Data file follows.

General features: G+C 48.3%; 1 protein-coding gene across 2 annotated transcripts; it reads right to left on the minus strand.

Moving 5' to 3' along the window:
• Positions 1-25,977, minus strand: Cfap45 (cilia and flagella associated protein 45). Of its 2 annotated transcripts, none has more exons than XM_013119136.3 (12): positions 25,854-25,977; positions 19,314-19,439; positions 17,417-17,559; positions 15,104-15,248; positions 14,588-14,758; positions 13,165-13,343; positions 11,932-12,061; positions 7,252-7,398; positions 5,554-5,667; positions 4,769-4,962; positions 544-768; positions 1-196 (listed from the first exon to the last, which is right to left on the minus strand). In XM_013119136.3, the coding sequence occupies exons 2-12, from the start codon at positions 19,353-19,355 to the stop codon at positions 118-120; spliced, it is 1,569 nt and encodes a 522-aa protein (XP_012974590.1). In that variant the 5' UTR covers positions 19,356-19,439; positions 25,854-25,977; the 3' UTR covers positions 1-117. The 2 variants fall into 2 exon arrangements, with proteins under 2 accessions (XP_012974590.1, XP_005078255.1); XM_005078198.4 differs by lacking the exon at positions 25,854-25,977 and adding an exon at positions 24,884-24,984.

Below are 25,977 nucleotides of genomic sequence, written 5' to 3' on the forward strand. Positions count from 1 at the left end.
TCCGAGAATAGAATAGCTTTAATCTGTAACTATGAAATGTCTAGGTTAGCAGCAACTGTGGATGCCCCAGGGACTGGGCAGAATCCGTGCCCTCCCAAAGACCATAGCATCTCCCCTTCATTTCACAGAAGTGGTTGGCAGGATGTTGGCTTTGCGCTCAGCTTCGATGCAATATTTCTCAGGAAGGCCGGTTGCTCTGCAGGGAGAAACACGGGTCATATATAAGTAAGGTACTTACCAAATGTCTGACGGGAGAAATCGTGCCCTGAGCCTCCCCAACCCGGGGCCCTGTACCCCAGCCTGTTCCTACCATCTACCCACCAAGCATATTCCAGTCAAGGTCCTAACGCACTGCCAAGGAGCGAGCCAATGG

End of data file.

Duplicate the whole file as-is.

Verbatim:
General features: G+C 48.3%; 1 protein-coding gene across 2 annotated transcripts; it reads right to left on the minus strand.

Moving 5' to 3' along the window:
• Positions 1-25,977, minus strand: Cfap45 (cilia and flagella associated protein 45). Of its 2 annotated transcripts, none has more exons than XM_013119136.3 (12): positions 25,854-25,977; positions 19,314-19,439; positions 17,417-17,559; positions 15,104-15,248; positions 14,588-14,758; positions 13,165-13,343; positions 11,932-12,061; positions 7,252-7,398; positions 5,554-5,667; positions 4,769-4,962; positions 544-768; positions 1-196 (listed from the first exon to the last, which is right to left on the minus strand). In XM_013119136.3, the coding sequence occupies exons 2-12, from the start codon at positions 19,353-19,355 to the stop codon at positions 118-120; spliced, it is 1,569 nt and encodes a 522-aa protein (XP_012974590.1). In that variant the 5' UTR covers positions 19,356-19,439; positions 25,854-25,977; the 3' UTR covers positions 1-117. The 2 variants fall into 2 exon arrangements, with proteins under 2 accessions (XP_012974590.1, XP_005078255.1); XM_005078198.4 differs by lacking the exon at positions 25,854-25,977 and adding an exon at positions 24,884-24,984.

Below are 25,977 nucleotides of genomic sequence, written 5' to 3' on the forward strand. Positions count from 1 at the left end.
TCCGAGAATAGAATAGCTTTAATCTGTAACTATGAAATGTCTAGGTTAGCAGCAACTGTGGATGCCCCAGGGACTGGGCAGAATCCGTGCCCTCCCAAAGACCATAGCATCTCCCCTTCATTTCACAGAAGTGGTTGGCAGGATGTTGGCTTTGCGCTCAGCTTCGATGCAATATTTCTCAGGAAGGCCGGTTGCTCTGCAGGGAGAAACACGGGTCATATATAAGTAAGGTACTTACCAAATGTCTGACGGGAGAAATCGTGCCCTGAGCCTCCCCAACCCGGGGCCCTGTACCCCAGCCTGTTCCTACCATCTACCCACCAAGCATATTCCAGTCAAGGTCCTAACGCACTGCCAAGGAGCGAGCCAATGG